canonistic


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Related to canonistic: canonical

can·on·ist

 (kăn′ə-nĭst)
n.
A person specializing in canon law.

can′on·is′tic, can′on·is′ti·cal adj.

canonistic

(ˌkænəˈnɪstɪk)
adj
relating to or belonging to a canonist
References in periodicals archive ?
Recently scholars have taken such a view more seriously, and a number of studies have sought Roman or canonistic influences on English law.
Canonistic literature, as Sackville reveals, offers another perspective.
The Canonistic Contribution to the Western Rights Tradition: An Historical Inquiry, 33 B.
A few areas in which the amount of material is overwhelming are left out--commentaries on Aristotle; on medical, legal, and canonistic works; on the Bible; and on medieval Latin authors--as are scattered, anonymous glosses and miscellaneous observations on various ancient writers.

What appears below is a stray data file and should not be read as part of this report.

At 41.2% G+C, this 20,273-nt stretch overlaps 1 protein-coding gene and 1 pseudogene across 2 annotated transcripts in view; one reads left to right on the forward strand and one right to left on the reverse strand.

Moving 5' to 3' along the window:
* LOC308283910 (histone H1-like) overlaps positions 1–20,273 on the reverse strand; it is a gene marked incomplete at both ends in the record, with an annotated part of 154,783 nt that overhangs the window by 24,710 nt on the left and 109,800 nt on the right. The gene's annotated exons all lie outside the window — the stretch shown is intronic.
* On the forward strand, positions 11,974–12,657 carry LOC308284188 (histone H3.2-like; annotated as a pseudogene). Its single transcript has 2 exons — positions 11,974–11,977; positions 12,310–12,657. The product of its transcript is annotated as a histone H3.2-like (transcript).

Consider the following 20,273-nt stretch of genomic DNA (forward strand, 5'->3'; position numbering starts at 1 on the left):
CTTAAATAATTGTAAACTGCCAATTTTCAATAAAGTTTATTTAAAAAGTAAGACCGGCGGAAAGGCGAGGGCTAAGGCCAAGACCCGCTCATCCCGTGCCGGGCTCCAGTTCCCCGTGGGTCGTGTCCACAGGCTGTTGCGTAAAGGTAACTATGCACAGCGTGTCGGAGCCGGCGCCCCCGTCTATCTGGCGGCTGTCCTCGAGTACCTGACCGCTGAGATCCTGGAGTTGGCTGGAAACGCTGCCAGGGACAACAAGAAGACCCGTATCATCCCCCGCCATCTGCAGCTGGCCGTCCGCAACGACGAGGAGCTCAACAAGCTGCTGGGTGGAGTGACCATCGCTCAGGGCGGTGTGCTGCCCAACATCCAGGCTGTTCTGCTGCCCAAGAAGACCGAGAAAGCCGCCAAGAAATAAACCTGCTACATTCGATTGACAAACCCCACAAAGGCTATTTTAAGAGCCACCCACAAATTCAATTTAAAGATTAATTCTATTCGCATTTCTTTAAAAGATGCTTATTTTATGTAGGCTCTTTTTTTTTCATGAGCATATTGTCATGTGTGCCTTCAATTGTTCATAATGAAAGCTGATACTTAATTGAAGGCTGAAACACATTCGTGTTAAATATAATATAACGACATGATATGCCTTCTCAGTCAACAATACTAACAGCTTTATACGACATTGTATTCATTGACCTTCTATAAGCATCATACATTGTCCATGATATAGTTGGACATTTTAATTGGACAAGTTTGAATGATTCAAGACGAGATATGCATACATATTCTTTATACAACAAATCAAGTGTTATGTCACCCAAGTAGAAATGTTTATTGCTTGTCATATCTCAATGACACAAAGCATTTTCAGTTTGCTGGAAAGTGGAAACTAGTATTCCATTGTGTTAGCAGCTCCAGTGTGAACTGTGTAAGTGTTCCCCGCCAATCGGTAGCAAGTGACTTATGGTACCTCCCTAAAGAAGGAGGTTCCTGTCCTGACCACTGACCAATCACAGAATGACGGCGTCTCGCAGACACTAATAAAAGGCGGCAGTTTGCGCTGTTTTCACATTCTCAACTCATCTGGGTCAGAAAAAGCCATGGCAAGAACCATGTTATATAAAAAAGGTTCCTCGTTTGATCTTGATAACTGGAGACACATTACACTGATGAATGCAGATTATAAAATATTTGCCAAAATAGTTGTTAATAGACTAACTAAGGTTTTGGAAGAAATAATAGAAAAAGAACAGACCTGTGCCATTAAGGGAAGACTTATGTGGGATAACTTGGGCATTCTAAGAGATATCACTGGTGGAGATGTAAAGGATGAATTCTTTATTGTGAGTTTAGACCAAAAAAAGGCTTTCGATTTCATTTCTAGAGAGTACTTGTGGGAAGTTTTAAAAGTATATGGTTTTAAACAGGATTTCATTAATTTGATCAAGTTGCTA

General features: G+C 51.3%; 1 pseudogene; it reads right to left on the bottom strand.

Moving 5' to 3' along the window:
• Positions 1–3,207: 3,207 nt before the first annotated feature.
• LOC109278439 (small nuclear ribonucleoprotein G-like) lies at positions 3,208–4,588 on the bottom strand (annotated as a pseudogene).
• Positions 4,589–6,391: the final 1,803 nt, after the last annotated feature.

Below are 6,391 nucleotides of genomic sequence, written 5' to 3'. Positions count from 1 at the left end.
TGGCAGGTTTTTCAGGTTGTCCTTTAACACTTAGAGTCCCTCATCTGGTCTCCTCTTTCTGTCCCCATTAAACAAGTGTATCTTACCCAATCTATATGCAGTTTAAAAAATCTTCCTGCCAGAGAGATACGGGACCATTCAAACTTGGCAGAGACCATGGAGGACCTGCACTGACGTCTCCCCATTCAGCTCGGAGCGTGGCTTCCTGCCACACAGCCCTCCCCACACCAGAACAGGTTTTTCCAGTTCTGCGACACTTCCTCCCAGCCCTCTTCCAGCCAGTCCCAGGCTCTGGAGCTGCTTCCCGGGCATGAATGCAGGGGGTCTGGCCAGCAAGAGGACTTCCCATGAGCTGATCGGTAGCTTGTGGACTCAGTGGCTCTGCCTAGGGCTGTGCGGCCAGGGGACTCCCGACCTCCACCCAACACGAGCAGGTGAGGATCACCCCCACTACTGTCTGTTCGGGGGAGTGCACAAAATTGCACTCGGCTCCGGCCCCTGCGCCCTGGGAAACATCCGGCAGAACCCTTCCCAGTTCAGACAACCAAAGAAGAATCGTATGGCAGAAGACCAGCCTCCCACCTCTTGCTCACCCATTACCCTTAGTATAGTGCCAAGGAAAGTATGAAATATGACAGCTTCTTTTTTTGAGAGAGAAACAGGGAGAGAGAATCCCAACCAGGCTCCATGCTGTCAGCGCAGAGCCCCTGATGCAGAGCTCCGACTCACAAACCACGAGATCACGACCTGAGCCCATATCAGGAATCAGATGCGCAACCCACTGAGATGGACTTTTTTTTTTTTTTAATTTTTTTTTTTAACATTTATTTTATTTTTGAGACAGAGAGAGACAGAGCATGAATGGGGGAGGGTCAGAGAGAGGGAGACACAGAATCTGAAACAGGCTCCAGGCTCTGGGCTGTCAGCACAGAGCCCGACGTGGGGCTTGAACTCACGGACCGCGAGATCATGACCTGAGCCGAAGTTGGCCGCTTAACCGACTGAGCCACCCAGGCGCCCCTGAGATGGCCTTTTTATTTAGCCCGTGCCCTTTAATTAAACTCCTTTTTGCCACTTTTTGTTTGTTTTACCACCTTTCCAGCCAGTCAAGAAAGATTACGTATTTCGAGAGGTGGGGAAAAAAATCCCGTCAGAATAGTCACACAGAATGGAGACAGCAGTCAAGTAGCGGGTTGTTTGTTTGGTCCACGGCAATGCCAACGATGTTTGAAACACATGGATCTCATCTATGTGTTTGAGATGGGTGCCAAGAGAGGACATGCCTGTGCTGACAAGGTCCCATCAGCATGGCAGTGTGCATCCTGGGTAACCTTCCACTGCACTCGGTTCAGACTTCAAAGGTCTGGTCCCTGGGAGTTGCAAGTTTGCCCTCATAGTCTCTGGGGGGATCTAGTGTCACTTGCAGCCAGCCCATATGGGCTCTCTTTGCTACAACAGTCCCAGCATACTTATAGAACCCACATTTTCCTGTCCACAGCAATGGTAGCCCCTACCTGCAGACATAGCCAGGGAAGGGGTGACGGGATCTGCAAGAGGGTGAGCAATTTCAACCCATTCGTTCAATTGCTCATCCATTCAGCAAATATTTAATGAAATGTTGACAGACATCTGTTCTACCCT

from the more canonistic, dogmatic genre of previous councils, adopting
Finally, she propounds a theory of subjective natural rights developed from scholastic and canonistic sources that she believes can be used as the foundation for a theoretical defense of modern human rights.
While the fruit of such transformation is apparent from the twelfth century, this reviewer craved more direct causal explanation (especially in canonistic terms) between the Gregorian reform era of the late eleventh century and Brodman's professed innovations in caritative institutions.
Toward an Understanding of Medieval Universal Rights: The Marital Rights of Non-Christians in Early Scholastic and Canonistic Writings, 3 AVE MARIA L.
Since this is not a canonistic investigation, I circumscribed it to the essential aspects, in my opinion, from the perspective of the theology of the Canon Law, and those aspects that could be particularly useful to those who would want to use them.
900-1140"; 2) "The Formation of Canonistic Theory: Authors and Texts, ca.